ANDREW GLIKSON. The price of the Earth.

Dear Caesar, Keep burning, raping and killing, but please, please spare us your obscene poetry and ugly music” (From Seneca’s last letter to Nero).  

Astrophysicist Greg Laughlin came up with a figure of €3000 trillion for the worth of planet Earth, given its breathable atmosphere—a shield from cosmic radiation. A close estimate is by Greg Laughlin at US$5000 trillion. By contrast Mars is estimated as a modest $16,000 while Venus is dismissed at about a penny (https://www.treehugger.com/natural-sciences/new-formula-values-earth-at -50000000000000.html).  Far from a joke, such estimates symbolize the religious worship of money, the loss of reverence toward nature and life and the reality of the Faustian Bargain in the roots of the seventh mass extinction of species. Once a species has acquired the power to destroy its environment, the species needs to be perfectly wise and in control if it is to survive.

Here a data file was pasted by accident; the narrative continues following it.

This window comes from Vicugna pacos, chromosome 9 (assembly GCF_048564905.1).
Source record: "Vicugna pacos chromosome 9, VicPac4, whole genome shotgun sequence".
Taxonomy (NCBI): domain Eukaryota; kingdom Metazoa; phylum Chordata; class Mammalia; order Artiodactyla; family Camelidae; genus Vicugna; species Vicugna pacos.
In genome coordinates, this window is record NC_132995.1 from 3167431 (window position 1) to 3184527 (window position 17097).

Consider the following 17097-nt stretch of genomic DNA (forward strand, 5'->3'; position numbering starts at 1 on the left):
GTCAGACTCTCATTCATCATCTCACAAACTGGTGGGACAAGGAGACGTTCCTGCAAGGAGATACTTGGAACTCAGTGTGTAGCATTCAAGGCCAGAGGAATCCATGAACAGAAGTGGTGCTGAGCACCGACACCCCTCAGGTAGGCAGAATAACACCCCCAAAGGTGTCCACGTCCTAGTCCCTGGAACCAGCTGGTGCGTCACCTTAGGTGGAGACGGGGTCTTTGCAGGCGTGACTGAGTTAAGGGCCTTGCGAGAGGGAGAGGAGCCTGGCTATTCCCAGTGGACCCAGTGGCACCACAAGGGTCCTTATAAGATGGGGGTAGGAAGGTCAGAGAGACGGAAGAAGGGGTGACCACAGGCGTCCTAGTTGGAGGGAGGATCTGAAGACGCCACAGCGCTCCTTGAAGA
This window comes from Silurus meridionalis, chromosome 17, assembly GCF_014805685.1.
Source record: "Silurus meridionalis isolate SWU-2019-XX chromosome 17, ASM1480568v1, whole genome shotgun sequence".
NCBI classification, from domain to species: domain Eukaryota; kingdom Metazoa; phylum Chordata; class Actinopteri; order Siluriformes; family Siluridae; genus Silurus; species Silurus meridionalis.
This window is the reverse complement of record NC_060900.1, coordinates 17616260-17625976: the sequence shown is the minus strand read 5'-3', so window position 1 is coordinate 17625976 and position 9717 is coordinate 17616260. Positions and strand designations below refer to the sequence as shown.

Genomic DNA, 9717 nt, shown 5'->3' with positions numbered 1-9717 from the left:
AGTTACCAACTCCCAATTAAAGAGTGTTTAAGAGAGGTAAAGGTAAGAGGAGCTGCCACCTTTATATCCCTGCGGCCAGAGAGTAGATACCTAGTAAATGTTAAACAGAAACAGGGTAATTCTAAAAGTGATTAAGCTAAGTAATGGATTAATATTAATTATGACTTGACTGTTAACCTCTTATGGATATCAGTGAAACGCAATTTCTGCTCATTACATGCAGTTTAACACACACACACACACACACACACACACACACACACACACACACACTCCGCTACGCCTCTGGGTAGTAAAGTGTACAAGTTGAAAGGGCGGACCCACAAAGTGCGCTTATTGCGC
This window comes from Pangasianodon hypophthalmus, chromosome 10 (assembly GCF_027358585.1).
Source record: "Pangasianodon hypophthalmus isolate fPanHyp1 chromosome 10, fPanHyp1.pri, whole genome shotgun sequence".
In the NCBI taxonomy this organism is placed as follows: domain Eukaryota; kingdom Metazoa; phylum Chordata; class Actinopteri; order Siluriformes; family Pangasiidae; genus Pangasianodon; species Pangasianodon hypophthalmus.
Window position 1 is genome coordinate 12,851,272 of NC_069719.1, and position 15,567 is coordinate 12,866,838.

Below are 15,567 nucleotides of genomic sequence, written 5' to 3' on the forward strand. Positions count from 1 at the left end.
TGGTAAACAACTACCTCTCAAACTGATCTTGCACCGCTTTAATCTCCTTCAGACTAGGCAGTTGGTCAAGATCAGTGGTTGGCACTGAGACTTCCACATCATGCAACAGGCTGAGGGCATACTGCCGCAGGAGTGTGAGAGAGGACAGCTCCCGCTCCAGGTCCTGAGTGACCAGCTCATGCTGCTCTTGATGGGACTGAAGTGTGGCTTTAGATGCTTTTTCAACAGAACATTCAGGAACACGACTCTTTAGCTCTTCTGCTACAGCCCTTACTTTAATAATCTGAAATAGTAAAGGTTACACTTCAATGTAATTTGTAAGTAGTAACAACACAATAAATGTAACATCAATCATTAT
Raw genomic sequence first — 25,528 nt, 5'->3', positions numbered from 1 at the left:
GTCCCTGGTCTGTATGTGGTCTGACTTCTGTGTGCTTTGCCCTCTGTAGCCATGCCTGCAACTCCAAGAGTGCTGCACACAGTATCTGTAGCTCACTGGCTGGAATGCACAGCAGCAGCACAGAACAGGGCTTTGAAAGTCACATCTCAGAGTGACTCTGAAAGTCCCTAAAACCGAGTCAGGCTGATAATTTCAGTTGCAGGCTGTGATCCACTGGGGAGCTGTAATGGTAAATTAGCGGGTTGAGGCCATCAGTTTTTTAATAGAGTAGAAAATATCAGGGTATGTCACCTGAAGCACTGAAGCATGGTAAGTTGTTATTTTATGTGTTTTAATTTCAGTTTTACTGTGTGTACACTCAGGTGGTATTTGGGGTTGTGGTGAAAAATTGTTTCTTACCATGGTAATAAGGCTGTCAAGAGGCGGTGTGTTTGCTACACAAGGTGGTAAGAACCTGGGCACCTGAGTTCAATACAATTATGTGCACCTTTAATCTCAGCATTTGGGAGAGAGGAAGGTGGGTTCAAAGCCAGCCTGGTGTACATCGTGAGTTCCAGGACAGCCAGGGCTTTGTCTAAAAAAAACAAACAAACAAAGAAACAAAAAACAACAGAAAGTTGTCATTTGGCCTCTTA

The dangerous times we are living in call for reflection on the deep-seated factors which have led to this situation. A critical parameter in Drake’s Equation, which seeks to estimate the number of inhabitable planets that host civilizations in the Milky Way galaxy, include the parameter L – the longevity of technologic societies, measured from the time radio telescopes are invented in an attempt to communicate with other planets. Estimates of L range between a minimum of 70 years and 10,000 years (http://www.dailygalaxy.com/my_weblog/2015/01/technological-civilizations-are-their-lifespans-200-years-500-years-or-50000-years.html). The combustion of fossil carbon and the splitting of the atom which drive global warming and the threat of nuclear wars drive these estimates to the lower end of the scale.